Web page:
Japan’s economy grew just 1.5 per cent in the fourth quarter of 2014, shy of forecasts for 2.2 per cent, as consumer spending and capital expenditure weakened on the back of a tax hike in April.
The country’s gross domestic product had contracted 2.3 per cent in the previous three months.
The fourth quarter figure did, however, still mark an end to the recession that started with a 7.1 per cent tumble in the second quarter.
On an annualised quarterly basis, GDP was revised down to 0.4 per cent – also shy of expectations for an increase of 0.5 per cent and down from the preliminary reading of 0.6 per cent.
“One reason for the disappointing capex is the shift in production overseas that has been happening for the past few years,” said Norio Miyagawa, senior economist at Mizuho Securities.
“I still expect the economy to continue to grow, but the virtuous economic cycle that policymakers have been talking about really hasn’t fallen into place yet.”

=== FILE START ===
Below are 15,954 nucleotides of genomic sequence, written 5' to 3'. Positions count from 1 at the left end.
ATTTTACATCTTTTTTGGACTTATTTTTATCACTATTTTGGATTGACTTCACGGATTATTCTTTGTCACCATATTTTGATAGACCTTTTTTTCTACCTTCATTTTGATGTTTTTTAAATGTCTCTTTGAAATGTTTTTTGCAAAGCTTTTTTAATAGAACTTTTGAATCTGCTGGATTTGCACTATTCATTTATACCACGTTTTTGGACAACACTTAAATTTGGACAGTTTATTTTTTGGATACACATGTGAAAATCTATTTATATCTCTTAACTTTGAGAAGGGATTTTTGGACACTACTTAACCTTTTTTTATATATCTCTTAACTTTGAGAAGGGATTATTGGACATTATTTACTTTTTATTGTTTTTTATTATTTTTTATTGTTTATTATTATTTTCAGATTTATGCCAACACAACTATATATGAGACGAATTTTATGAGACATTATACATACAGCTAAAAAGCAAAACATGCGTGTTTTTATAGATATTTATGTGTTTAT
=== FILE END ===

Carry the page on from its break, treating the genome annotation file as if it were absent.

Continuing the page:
In response to worries about the pace of economic growth and in an indication of the Bank of Japan’s readiness to defend its inflation target, deputy governor Hiroshi Nakaso said yesterday that further monetary easing was likely if oil price falls hamper its efforts to ramp up inflation expectations.
The economy’s inability to quickly bounce back from the tax increase in April could raise fresh questions about the effectiveness of Prime Minister Shinzo Abe’s economic programme, known as Abenomics.
The immediate outlook for capex may not look rosy either, as a Reuters poll forecast machinery orders to have fallen 4.1 per cent in January from the previous month, after having risen 8.3 per cent in December, the fastest pace in six months.